Like a warrior preparing for battle in the confines of my claustrophobic tent, I prepare dozens of batteries, clean all of my lenses and mentally walk through the next 24 hours in my mind. I envision the areas of the climb where I will use my tripod and my GoPros. I imagine the areas where I will switch my lenses and run ahead of the group to acquire the shots I’ve been dreaming of capturing for months. It’s all been premeditated at lower altitudes because there is always a chance that everything can go wrong, including the capacity for my brain to make irrational and illogical decisions.
As a climber, I plan for every scenario including failure. I mentally prepare for the most difficult day of my life. I will depart with deep awareness for the potential pain, while focusing on the incredible feat that I must undertake and the shots I want to capture along the way.
At 10 p.m. I’m standing in the death zone under the moonlit Himalayan sky. We’re seconds away from departure. In one hand I hold my Canon T3i, a lighter choice for the evening portion of the climb, and in my left is a portable LED light that illuminates the faces of my comrades. The frigid camera body instantly robs the heat from my right hand. I attempt to compensate with four hand warmers, but the sub-zero temperatures of the world above 8,000 metres prevail. My teammates’ headlamps flare in my viewfinder and the look of excitement in their eyes reminds me of why I came here in the first place.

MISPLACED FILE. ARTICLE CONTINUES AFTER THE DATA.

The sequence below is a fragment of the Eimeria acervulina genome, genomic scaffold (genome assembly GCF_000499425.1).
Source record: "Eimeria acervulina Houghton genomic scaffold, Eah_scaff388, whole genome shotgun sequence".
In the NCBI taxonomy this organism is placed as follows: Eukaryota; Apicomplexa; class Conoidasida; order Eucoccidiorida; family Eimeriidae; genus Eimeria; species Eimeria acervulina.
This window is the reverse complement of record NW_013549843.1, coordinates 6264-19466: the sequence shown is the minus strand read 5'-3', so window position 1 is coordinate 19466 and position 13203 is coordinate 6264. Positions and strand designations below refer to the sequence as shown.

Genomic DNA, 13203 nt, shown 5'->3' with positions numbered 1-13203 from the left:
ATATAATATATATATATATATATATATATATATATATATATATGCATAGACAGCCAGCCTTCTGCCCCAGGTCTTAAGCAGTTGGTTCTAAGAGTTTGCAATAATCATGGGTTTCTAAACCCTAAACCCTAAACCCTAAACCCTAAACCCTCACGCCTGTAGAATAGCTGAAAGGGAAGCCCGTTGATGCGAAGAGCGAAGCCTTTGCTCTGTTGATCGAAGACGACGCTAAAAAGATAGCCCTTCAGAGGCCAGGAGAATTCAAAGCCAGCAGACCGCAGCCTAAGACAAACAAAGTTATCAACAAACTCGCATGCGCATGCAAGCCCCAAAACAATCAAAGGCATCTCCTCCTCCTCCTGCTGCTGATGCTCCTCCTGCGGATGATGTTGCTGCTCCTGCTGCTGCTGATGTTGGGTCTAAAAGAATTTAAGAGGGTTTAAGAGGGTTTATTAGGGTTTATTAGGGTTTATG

This is it.
I make a deal with the guides that I will not interrupt the pace of the climb and in return they permit me to lead and be first in line. I also understand that if I do not honour my word I will be placed in the back of the line. This means that regardless of how tired I become, I cannot slow down. The spiritual warrior must now awaken.
The first five hours of the ascent are spent climbing the triangular face to the balcony. It’s -20 to -30 celsius. The terrain is steep with mixed rock and ice and the air is incredibly thin. I easily lead the way, racing ahead with my climbing partner and friend Pasang Kaji Sherpa – my trusted camera assistant. Once I gain enough distance, I pull out a fresh battery from my warm down suit, remove my gloves, expose my hands to the cold, pull the camera up from around my neck, crank the ISO to 3200 and film as much as I can. When the lead guide comes within 1.5 metres of where I am secured, I quickly turn around, cover the lens, expose my hands, pull out the battery and carry on racing ahead.
I ensure my crampons are secured into the ice, my safety line is attached and my ascender is locked so I don’t slip and fall. I’m worrying about focus, exposure and image composition. The exhaled moisture from my oxygen mask continuously leaks onto my camera and freezes instantly creating an icy shell around the camera body.
This is only going to last so long before the camera malfunctions, I mumble. And that’s why I have four cameras with me.
Every opportunity I can create – I race ahead, pull out a warm battery, expose my hands, grab a shot, repeat and continue racing ahead. This goes on for five hours under a bed of stars and a partially moonlit sky. When the team breaks, I stop, clip in, quickly drop my pack, devour a few energy gels, consume 1/4 litre of water, grab a few quick shots of the guys in the dead of the night, race ahead and carry on.